There’s an empty space where my breast used to be. I refused to look at it for two days. When I finally did I thought, “So that’s what it looks like to get mauled by a tiger.”
Except there was no tiger. There was a scalpel.
I accidentally looked at it on the second day. It’s ugly. I’m not going to lie. It’s purple and scarred and folded/caved inward. There are sutures and lines and bumps and dents. And it hurts. It fucking hurts all up in my armpit. I’m on Norco for the pain.
My husband looked at it on the first day. He said, “Baby, remember it’s a start. When this is over you’ll have healthy and beautiful bionic boobs.”
I read about a phenomenon that occurs, mostly in veterans and amputees, who don’t fully realize a part of their own body is missing called Phantom Limb syndrome. This is how I feel walking around the house. I’m sure it sounds strange but I don’t feel like I’m missing a breast. I feel like normal — until I accidentally brush my hand along my chest and I don’t find a breast there. It’s like I need a neutral third party — my hand — to tell my brain something is missing. My brain can’t seem to figure it out on it’s own.
A good friend said if I want to spread the tiger story around town she would back me up. So next time you see me ask about the safari. Ask me what it’s like to fight a tiger and win.
I got to kill the fucking tiger. And I have the scars to prove it.
So I knew this day would come. I was told two months ago it would happen. That’s a long time to prepare. Or, if you’re me, it’s a long time to ignore reality.
The reality is I have DCIS breast cancer. Just one boob. The one on the right. So the next time you see me you can stare. It’s okay. I’d stare at your boobs too if you told me where your cancer was.
DCIS is the kind of breast cancer you want if you ever get breast cancer. At least this is what my doctor told me. It’s non-invasive, which means it’s confined to the breast and doesn’t metastasize in the body. They call it stage 0. It is 99% curable.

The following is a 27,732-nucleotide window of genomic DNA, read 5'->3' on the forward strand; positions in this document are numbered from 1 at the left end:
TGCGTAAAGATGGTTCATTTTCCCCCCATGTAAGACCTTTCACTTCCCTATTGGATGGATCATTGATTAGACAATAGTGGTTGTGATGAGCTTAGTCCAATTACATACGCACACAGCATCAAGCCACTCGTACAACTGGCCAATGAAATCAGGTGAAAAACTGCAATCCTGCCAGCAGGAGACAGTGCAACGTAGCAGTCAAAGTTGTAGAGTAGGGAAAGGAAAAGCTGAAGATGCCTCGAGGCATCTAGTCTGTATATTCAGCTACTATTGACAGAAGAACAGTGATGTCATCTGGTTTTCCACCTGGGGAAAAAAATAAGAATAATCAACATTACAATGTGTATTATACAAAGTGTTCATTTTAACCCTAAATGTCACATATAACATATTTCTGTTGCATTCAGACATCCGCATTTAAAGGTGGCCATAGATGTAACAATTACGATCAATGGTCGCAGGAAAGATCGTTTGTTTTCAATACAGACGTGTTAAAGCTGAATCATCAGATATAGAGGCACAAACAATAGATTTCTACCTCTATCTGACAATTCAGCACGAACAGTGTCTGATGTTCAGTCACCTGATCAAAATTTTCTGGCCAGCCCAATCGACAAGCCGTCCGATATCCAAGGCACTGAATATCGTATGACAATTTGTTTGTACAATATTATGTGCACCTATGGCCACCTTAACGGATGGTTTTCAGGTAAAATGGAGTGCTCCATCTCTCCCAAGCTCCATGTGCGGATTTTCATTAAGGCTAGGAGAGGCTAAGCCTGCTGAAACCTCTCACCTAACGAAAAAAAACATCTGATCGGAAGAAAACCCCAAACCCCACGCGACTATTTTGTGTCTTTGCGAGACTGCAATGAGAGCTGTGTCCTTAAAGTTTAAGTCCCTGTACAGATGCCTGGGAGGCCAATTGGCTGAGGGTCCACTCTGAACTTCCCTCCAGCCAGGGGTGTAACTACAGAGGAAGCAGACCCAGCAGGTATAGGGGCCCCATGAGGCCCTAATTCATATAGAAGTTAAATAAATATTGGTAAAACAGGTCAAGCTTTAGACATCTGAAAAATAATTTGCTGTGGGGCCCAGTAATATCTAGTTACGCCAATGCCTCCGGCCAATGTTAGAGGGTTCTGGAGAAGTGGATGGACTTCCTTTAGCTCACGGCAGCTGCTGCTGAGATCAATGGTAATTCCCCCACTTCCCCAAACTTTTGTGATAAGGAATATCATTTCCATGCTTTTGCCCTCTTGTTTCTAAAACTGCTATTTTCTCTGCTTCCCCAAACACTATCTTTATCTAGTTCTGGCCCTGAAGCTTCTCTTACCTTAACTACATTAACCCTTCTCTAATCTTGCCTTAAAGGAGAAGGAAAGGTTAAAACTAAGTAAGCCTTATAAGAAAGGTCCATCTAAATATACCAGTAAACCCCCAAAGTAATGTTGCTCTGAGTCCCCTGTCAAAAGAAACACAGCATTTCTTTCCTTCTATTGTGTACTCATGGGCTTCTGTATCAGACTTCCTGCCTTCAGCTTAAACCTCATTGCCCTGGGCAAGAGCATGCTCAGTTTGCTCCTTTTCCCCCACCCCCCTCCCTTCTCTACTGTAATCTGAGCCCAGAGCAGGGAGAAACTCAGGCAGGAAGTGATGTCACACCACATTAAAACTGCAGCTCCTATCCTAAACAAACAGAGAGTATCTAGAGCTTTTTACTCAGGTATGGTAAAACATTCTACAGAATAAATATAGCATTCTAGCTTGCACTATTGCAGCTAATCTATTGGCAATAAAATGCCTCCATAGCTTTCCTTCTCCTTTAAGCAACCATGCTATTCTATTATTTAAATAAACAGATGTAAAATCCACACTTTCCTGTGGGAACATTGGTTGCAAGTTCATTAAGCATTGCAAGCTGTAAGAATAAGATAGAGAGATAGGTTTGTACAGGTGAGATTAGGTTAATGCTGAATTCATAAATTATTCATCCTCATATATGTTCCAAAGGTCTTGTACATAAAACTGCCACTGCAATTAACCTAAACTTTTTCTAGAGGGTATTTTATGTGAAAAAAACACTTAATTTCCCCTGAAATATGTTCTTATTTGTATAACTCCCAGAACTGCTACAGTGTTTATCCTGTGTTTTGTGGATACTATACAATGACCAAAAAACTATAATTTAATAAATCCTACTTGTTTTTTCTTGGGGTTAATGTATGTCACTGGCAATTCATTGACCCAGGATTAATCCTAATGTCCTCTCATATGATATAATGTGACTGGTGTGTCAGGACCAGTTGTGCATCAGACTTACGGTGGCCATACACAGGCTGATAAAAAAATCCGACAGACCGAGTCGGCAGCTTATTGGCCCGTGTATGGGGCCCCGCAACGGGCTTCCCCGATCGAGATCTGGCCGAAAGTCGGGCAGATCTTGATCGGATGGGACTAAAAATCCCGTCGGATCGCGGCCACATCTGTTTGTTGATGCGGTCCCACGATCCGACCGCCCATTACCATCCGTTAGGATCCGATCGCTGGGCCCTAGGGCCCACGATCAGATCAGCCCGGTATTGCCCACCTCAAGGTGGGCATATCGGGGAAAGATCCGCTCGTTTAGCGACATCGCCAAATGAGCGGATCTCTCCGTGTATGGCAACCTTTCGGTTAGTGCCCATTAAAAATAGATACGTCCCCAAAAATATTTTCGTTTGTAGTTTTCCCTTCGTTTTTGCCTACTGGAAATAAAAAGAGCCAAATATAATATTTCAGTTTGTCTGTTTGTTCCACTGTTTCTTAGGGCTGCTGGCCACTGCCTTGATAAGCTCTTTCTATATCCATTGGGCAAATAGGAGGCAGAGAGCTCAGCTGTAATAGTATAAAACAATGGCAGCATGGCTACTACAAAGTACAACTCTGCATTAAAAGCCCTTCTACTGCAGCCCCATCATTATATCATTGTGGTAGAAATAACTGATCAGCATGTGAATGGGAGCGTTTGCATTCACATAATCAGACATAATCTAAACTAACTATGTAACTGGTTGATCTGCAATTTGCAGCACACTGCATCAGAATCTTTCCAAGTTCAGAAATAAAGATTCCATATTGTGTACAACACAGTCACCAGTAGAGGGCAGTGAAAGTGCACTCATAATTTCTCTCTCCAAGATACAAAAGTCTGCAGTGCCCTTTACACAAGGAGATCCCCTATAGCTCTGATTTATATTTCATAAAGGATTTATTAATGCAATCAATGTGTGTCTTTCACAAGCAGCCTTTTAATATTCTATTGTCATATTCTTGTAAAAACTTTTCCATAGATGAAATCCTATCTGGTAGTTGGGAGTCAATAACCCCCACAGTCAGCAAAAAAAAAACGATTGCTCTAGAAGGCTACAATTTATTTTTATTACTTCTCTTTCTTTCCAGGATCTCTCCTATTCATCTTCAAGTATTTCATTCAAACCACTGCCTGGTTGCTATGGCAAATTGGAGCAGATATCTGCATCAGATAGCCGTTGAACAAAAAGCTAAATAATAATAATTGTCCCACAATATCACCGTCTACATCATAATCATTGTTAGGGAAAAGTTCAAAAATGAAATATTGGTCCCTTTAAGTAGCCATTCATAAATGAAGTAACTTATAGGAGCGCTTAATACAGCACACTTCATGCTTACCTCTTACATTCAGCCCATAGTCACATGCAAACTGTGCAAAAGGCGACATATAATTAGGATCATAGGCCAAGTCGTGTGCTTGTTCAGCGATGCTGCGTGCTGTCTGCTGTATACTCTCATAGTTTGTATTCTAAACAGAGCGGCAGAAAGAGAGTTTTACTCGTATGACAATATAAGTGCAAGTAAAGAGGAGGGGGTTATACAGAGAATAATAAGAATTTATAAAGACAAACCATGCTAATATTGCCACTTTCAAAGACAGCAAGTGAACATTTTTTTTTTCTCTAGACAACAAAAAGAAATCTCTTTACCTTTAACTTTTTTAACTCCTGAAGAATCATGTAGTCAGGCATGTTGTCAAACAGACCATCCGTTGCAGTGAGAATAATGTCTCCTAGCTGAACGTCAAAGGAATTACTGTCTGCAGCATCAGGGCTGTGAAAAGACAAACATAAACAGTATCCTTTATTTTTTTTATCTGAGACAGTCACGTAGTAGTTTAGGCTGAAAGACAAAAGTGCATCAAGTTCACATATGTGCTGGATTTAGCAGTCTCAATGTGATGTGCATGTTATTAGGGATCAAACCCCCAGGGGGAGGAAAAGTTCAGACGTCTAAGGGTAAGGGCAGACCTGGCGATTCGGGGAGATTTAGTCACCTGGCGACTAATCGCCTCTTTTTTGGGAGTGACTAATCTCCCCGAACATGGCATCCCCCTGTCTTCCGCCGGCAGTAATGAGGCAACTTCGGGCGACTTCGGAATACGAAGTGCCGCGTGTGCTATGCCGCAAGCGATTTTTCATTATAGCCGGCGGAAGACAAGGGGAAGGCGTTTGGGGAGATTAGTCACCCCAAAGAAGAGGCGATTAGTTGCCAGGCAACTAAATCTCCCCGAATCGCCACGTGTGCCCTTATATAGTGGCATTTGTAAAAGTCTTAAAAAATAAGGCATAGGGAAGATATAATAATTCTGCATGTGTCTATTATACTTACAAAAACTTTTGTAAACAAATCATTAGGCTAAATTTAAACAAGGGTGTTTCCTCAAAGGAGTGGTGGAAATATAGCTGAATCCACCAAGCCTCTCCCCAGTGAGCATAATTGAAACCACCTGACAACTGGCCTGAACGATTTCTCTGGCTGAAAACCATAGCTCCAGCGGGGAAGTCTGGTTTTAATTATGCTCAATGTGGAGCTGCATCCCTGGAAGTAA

The cure is a mastectomy.
Whoa, right? Seems drastic for something some doctors call “pre-cancer.” I think so too. But the alternative is watching and waiting for it to become invasive cancer and this seems even more stressful. I’m not a cross-my-fingers-and-hope-for-the-best kind of patient. I’m a do-my-research-and-find-the-best-experts kind of patient. Which is why I’m having everything done at a major teaching hospital instead of a cornfield.
So here’s the plan. This Saturday is my birthday. I plan to get drunk and eat ice cream. I bought Malibu Rum and Sangria so I can pretend I’m on vacation, and a tub of organic mochaccino ice cream. In my drunken and dairy-bloated state I’ll probably convince a photographer friend of mine to take classy photos of my cleavage. (Is there any other kind?) Sunday I will detox and then it’s onward to Mastectomy Monday. I bought new pink satin button front pajamas and something called a Brobe, so I’m set. After I come home stoned on opiates I will lay in bed and watch Oscar screeners and possibly binge watch Game of Thrones. I hear I’m among the three people left on earth who never saw an episode.
I’m not happy about being out of commission for a week. Pretty sure chaos will ensue. But that’s minor and temporary. What I can’t shake is the feeling I’m running out of time. I’m not talking about mortality. I’m talking about my wholeness. The clock is ticking on the amount of time I have left to feel like “me.” After Monday, I don’t know what I’ll look like or how I’ll feel. After Monday everything will be different.
But until then, it’s booze and ice cream.
Most of us are lucky enough to be born without flaw or blemish. We come into this world about as perfect as we’re ever going to be. Our bodies grow and develop, we reach our peak, then we age and decline. It happens to all of us. Along the way we acquire scars, bruises and fractures. Every one of these is a story unto itself.
When I was two I broke my collar bone after falling off a kitchen chair. My family was within arms reach but they were too busy applauding me for sitting by myself “like a big girl.” I then went a long time without any major body damage until I turned thirty-two and had my gallbladder removed. The operation left two tiny slit-like scars on my abdomen and one inside my belly-button. Coincidentally, my paternal grandmother also had her gallbladder removed at the same age, but she died days later from a post-surgical infection.
At thirty-three I became pregnant and experience the body altering process all pregnant women go through, until the end, when I had an emergency cesarean after my water broke and my body had no idea how to coordinate labor. I developed sepsis and, I swear, I never saw people move so fast in a hospital before as my son was cut from my body within minutes of me spiking a fever. I was left with a beautiful baby and a not-so-beautiful gash extending from hip to hip across my lower abdomen. I would go on to have two more cesareans, both over the same scar, when I gave birth to my next son and daughter.
Sometimes our scars tell a dramatic story of how we skirted what would have been a catastrophic outcome had the event occurred a hundred years ago. Sometimes our broken bones and scars are minor, the result of accidents, and heal nicely on their own. Either way, they mark us up like a map representing the moments when our body altering experiences become life altering.